FIG. 2 is a central sectional view of the vial shown in FIG. 1.
FIG. 3 is a fragment of the sectional view appearing in FIG. 2 with parts thereof in different relative positions.
FIG. 4 is a top view of said closure structure.
FIG. 5 is a fragment of the sectional view appearing in FIG. 2 with parts thereof in still different operating positions.
FIG. 6 is a fragment of the sectional view appearing in FIG. 2 and illustrating a modified stopper means.
FIG. 7 is a fragment of the sectional view appearing in FIG. 2 and showing a modified cap means.
For convenience in description, the terms "upper" and "lower" and words of similar import will have reference to the vial and closure structure as appearing in FIGS. 1 and 2. The terms "inner", "outer" and derivations thereof will have reference to the geometric center of the vial and closure structures.
FIGS. 1 and 2 illustrate a two-compartment mixing vial 11 having a closure structure 12, as constructed according to the present invention, associated therewith. The vial 11 defines therein two interior compartments 13 and 14 which are separated by a constriction 16 into which a moisture barrier or plug 17 is inserted during the filling operation. The vial had an annular neck portion 18 at one end thereof which defines an annular opening 19 for communication with the interior of the vial, specifically the upper compartment 14. The neck portion 18, in the illustrated embodiment, is of the same interior diameter as the upper compartment 14, although under some circumstances the neck portion may be of a reduced diameter. The neck portion 18, adjacent the free end thereof, has an outwardly projecting annular rim 21 disposed in encircling relationship.
In a typical utilization of the vial, a lyophilized medication is placed in the lower compartment 13, and the upper compartment 14 is filled with a solvent.
The closure structure 12 includes a resiliently flexible stopper 22 which is preferably an elongated cylindrical member fabricated from an elastomer which is impervious to the solvent contained in the upper compartment. The stopper 22, at the lower end thereof, has an annular portion 23 which is sealingly seated within the neck 18. To improve the sealing qualities between the portion 23 and the neck 18, said portion 23 may be provided with a plurality, here three, of spaced annular ridges 28 (FIG. 6) if desired.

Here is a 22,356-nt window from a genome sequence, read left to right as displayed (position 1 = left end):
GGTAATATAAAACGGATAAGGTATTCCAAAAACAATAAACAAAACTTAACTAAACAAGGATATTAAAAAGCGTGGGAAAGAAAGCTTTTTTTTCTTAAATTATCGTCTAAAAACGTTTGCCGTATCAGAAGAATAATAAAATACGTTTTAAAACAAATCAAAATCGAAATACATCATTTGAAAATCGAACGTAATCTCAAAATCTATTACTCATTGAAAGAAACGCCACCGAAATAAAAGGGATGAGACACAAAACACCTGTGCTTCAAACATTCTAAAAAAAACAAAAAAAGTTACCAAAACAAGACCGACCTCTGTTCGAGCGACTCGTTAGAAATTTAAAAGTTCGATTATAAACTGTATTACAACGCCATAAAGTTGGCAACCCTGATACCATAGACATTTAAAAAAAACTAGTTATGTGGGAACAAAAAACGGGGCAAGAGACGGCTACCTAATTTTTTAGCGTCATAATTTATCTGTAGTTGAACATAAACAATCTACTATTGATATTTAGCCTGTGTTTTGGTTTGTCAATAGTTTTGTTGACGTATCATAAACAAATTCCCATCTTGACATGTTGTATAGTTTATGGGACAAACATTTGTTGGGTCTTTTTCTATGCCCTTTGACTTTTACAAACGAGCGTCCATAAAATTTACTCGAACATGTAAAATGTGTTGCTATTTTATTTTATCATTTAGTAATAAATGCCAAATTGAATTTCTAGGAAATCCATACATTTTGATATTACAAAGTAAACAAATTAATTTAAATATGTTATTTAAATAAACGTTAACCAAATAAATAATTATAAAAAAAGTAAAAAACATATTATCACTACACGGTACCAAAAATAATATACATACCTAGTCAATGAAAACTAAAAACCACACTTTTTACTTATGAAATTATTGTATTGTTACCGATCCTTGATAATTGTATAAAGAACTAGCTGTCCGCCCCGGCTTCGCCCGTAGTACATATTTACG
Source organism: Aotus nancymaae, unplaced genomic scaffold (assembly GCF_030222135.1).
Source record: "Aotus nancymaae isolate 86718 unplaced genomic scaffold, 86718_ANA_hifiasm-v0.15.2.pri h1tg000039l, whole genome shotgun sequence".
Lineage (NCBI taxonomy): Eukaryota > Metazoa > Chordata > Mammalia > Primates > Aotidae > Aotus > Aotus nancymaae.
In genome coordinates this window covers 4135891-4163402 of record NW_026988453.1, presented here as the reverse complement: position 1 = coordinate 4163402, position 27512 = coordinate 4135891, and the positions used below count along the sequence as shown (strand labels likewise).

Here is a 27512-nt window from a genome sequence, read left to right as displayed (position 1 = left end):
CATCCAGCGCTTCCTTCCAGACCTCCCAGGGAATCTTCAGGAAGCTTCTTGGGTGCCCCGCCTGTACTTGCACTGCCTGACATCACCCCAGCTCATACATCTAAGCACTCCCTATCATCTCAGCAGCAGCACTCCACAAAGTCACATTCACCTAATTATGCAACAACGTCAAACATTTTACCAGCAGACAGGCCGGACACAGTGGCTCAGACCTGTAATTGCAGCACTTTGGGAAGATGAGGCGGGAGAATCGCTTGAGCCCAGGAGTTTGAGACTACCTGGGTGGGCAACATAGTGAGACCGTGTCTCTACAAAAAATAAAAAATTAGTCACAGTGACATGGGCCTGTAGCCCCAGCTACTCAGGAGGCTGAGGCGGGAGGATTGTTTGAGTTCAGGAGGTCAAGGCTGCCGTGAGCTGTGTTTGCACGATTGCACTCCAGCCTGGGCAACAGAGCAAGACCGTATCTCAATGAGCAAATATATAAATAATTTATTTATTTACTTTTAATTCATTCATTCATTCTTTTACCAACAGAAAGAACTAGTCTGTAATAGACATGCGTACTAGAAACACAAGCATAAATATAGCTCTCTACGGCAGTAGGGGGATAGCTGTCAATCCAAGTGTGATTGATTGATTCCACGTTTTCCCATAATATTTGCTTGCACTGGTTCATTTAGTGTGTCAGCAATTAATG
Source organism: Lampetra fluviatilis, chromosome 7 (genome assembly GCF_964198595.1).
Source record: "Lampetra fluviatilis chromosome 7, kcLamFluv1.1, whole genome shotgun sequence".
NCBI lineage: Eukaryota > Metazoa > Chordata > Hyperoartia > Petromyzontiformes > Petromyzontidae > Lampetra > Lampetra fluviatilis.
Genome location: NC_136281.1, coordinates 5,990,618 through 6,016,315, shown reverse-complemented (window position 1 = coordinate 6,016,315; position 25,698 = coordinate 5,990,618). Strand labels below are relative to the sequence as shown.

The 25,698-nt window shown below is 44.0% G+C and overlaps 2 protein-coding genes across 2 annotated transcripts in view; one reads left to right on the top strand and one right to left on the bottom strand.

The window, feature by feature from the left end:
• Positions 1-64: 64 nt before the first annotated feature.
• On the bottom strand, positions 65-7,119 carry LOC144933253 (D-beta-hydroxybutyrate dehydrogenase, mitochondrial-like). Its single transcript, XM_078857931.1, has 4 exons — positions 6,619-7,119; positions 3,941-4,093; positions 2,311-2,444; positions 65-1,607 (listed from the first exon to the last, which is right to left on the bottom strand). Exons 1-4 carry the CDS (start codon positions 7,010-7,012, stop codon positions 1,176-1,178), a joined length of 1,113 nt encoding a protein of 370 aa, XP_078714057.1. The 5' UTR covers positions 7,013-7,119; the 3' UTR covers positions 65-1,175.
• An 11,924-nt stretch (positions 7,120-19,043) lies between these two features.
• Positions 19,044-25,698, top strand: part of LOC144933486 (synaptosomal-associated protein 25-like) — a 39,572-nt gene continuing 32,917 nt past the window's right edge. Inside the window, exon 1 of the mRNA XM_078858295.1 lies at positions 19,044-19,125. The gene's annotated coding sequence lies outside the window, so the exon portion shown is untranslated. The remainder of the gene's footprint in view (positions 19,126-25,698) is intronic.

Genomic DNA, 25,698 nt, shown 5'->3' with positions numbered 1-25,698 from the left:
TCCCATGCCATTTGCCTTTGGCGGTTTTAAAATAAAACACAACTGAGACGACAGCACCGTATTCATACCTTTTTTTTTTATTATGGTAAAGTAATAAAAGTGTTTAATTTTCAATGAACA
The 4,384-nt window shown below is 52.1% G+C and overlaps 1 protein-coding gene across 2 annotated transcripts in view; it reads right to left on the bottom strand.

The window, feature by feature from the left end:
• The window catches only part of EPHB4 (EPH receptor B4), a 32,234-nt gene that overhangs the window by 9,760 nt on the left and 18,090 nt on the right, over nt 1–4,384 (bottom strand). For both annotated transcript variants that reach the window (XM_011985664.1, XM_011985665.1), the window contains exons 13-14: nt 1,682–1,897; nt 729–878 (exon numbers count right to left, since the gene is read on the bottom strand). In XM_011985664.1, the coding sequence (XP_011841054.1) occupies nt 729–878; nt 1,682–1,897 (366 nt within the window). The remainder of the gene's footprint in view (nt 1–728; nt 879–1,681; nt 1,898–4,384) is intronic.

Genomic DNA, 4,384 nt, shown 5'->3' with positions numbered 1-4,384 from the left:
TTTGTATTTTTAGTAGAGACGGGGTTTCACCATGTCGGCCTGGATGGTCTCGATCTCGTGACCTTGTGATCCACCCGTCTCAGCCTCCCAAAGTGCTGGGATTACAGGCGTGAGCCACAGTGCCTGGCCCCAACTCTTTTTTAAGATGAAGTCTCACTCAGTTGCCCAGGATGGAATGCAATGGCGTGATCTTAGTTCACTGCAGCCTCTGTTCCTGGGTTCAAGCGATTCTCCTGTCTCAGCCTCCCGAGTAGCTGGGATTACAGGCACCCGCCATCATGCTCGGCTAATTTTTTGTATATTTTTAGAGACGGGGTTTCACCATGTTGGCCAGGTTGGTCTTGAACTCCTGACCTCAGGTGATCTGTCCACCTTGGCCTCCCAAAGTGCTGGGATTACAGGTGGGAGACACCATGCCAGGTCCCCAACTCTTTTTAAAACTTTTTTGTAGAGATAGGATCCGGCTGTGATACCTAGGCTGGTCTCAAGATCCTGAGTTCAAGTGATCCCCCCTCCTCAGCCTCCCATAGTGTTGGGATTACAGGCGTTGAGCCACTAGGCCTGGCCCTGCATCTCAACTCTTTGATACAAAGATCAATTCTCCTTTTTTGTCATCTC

Stopper 22 also includes an annular protruding portion 24 which projects coaxially outwardly beyond the sealing portion 23, the protruding portion 24 being of reduced diameter and projecting outwardly beyond the free end of the vial. The sealing portion 23, at its interface with the smaller diameter protruding portion 24, defines an upwardly facing shoulder 27 which is substantially flush with the axial end face of the vial neck when the portion 23 is properly seated within the neck.
The stopper 22 is also preferably provided with a deep conical recess 26 opening into the upper compartment 14 so that a needle of a conventional syringe can be easily axially inserted through the stopper for communication with the interior of the vial.
The closure structure 12 also includes a cap 31 which is normally made in one piece by molding from a plastic material, such as polyethylene, so that it has some resilience and some flexibility but is relatively rigid. The cap 31 includes an annular ringlike gripping portion 32 which surrounds the neck portion 18 and extends downwardly beyond the rim 21. This gripping portion 32 has a plurality of substantially uniformly spaced, radially inwardly extending projections 33, the inner surfaces of which define a circle having a diameter somewhat less than the outside diameter of the rim 21. These projections 33 are positioned so that they resiliently snap into position directly under the rim 21 to effect a secure mechanical locking of the cap onto the vial.